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The (Dis)Advantages of Clearinghouses Before the Fed

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  • Matthew S. Jaremski

Abstract

Operating in individual cities, U.S. clearinghouses were the closest thing to a central bank before 1914, but they only assisted banks that chose to join the association. Using an annual bank-level database for seven states between 1880 and 1910, this paper shows that after the entry of a clearinghouse member banks were less likely and non-member banks in the same city were more likely to close. The results are driven by the fact that the presence of clearinghouses led all banks to become more exposed to systemic liquidity risk, yet only provided liquidity to member banks during panics.

Suggested Citation

  • Matthew S. Jaremski, 2017. "The (Dis)Advantages of Clearinghouses Before the Fed," NBER Working Papers 23113, National Bureau of Economic Research, Inc.
  • Handle: RePEc:nbr:nberwo:23113
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    1. Moen, Jon R. & Tallman, Ellis W., 2000. "Clearinghouse Membership and Deposit Contraction during the Panic of 1907," The Journal of Economic History, Cambridge University Press, vol. 60(1), pages 145-163, March.
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    11. Yang-Ho Park & Nicole Abruzzo, 2016. "An Empirical Analysis of Futures Margin Changes: Determinants and Policy Implications," Journal of Financial Services Research, Springer;Western Finance Association, vol. 49(1), pages 65-100, February.
    12. Calomiris, Charles W. & Carlson, Mark, 2017. "Interbank networks in the National Banking Era: Their purpose and their role in the Panic of 1893," Journal of Financial Economics, Elsevier, vol. 125(3), pages 434-453.
    13. Kris James Mitchener & Gary Richardson, 2019. "Network Contagion and Interbank Amplification during the Great Depression," Journal of Political Economy, University of Chicago Press, vol. 127(2), pages 465-507.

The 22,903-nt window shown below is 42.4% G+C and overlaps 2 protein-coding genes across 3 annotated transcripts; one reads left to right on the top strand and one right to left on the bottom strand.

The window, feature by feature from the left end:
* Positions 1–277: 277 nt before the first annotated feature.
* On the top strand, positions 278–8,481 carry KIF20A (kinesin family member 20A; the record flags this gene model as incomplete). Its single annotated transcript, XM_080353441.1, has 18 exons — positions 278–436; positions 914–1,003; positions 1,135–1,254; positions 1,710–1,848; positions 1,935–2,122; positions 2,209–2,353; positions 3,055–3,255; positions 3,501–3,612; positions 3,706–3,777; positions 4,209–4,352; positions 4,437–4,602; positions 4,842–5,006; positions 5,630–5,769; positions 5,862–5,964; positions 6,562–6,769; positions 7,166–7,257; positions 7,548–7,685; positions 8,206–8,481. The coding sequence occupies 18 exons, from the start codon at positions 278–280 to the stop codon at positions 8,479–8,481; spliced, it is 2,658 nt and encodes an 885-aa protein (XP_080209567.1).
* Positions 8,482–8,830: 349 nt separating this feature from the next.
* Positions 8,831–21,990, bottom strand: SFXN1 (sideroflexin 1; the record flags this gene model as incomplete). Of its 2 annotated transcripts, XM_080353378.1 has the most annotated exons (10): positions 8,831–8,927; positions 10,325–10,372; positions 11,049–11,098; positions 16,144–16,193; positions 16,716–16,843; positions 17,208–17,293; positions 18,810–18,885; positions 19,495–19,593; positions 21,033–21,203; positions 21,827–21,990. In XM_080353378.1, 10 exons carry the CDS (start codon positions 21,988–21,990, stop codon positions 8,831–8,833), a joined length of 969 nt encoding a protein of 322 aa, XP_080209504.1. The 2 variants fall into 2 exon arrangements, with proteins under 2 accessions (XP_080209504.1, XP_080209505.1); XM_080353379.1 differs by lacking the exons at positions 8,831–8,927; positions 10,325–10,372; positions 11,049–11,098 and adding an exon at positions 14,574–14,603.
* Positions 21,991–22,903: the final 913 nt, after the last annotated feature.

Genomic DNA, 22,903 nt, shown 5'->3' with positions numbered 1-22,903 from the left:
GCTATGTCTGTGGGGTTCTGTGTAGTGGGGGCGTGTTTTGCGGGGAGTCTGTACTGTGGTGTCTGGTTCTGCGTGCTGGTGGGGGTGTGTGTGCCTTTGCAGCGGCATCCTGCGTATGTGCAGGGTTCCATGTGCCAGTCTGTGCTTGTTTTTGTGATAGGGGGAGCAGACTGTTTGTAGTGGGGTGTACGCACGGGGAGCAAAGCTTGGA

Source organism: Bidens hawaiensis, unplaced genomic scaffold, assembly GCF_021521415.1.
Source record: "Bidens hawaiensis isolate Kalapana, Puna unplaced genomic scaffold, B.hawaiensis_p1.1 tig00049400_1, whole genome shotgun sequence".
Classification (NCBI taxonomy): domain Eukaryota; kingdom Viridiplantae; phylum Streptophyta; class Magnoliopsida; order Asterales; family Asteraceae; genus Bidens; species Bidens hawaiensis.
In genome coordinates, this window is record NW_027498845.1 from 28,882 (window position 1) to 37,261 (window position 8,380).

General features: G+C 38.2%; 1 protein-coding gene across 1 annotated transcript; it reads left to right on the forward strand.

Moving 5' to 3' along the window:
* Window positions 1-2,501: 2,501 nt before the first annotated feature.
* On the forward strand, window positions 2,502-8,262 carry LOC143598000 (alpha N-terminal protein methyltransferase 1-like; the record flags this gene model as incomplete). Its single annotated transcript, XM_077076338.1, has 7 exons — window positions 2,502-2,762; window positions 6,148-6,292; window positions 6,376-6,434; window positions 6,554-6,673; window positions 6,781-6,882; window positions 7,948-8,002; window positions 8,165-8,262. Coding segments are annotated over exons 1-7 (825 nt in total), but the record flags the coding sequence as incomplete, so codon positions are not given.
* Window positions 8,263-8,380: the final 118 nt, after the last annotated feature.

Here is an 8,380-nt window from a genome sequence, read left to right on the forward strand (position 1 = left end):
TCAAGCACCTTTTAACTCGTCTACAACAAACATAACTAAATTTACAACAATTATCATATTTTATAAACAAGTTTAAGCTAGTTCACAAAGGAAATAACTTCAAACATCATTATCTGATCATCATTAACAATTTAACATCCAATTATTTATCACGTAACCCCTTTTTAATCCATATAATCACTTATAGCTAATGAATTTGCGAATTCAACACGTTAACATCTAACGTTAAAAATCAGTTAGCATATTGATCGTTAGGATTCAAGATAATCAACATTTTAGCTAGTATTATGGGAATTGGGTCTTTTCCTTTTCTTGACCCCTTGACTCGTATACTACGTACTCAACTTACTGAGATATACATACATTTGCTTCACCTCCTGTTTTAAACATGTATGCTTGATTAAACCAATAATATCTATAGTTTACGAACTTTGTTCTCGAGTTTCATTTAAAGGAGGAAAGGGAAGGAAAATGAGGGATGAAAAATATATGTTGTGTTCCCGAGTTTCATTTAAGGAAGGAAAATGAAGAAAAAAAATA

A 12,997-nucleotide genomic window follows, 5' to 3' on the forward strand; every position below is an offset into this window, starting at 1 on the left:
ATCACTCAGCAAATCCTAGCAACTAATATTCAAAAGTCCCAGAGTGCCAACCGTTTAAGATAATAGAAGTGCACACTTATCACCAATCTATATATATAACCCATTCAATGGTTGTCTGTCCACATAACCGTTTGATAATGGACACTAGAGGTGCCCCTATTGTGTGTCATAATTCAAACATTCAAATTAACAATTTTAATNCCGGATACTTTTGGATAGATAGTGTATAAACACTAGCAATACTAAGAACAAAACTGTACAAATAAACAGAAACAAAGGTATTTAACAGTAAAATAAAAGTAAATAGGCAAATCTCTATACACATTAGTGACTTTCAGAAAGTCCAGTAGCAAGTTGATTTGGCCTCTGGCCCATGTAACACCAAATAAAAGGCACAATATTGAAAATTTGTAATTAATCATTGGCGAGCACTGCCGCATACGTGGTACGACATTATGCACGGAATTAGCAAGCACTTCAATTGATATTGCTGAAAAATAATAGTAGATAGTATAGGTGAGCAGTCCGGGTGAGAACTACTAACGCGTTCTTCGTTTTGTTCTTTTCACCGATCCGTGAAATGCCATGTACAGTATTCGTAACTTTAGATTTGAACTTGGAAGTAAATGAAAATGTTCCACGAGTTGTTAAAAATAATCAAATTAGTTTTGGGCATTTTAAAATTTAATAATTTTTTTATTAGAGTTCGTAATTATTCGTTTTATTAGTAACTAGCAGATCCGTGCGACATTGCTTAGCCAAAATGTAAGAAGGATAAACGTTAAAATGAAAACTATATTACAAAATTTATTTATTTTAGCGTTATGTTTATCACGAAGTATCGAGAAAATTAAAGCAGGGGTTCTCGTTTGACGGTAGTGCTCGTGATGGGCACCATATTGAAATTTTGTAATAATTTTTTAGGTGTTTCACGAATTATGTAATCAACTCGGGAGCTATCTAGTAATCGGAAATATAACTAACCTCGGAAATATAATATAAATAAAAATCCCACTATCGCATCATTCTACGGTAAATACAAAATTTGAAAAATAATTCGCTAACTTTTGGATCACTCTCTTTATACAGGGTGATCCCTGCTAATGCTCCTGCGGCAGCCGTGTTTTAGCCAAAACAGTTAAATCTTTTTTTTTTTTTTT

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    20. Jaremski, Matthew, 2015. "Clearinghouses as credit regulators before the fed?," Journal of Financial Stability, Elsevier, vol. 17(C), pages 10-21.
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    24. Wicker,Elmus, 2000. "Banking Panics of the Gilded Age," Cambridge Books, Cambridge University Press, number 9780521770231, May.
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    Cited by:

    1. Jaremski, Matthew & Wheelock, David C., 2020. "The Founding of the Federal Reserve, the Great Depression, and the Evolution of the U.S. Interbank Network," The Journal of Economic History, Cambridge University Press, vol. 80(1), pages 69-99, March.
    2. Christopher Hoag, 2019. "Bank Executive Experience in a Financial Crisis," Working Papers 1902, Trinity College, Department of Economics.
    3. Stefano Ugolini, 2018. "The Historical Evolution of Central Banking," Post-Print hal-01887004, HAL.
    4. Christopher Hoag, 2019. "Liquidity and Borrowing from a Lender of Last Resort during the Crisis of 1884," Working Papers 1901, Trinity College, Department of Economics, revised Jul 2019.

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    More about this item

    JEL classification:

    • G21 - Financial Economics - - Financial Institutions and Services - - - Banks; Other Depository Institutions; Micro Finance Institutions; Mortgages
    • G32 - Financial Economics - - Corporate Finance and Governance - - - Financing Policy; Financial Risk and Risk Management; Capital and Ownership Structure; Value of Firms; Goodwill
    • N21 - Economic History - - Financial Markets and Institutions - - - U.S.; Canada: Pre-1913

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